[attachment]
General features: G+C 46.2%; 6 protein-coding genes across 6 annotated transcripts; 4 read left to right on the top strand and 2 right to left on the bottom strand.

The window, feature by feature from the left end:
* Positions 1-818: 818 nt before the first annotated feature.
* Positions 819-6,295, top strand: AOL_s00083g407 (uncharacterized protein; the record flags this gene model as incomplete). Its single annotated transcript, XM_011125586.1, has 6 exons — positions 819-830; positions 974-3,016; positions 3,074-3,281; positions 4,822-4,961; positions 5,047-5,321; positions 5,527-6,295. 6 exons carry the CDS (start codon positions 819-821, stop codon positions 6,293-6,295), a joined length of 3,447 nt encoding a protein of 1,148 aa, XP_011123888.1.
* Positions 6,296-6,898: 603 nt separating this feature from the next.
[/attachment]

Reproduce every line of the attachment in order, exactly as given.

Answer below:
General features: G+C 46.2%; 6 protein-coding genes across 6 annotated transcripts; 4 read left to right on the top strand and 2 right to left on the bottom strand.

The window, feature by feature from the left end:
* Positions 1-818: 818 nt before the first annotated feature.
* Positions 819-6,295, top strand: AOL_s00083g407 (uncharacterized protein; the record flags this gene model as incomplete). Its single annotated transcript, XM_011125586.1, has 6 exons — positions 819-830; positions 974-3,016; positions 3,074-3,281; positions 4,822-4,961; positions 5,047-5,321; positions 5,527-6,295. 6 exons carry the CDS (start codon positions 819-821, stop codon positions 6,293-6,295), a joined length of 3,447 nt encoding a protein of 1,148 aa, XP_011123888.1.
* Positions 6,296-6,898: 603 nt separating this feature from the next.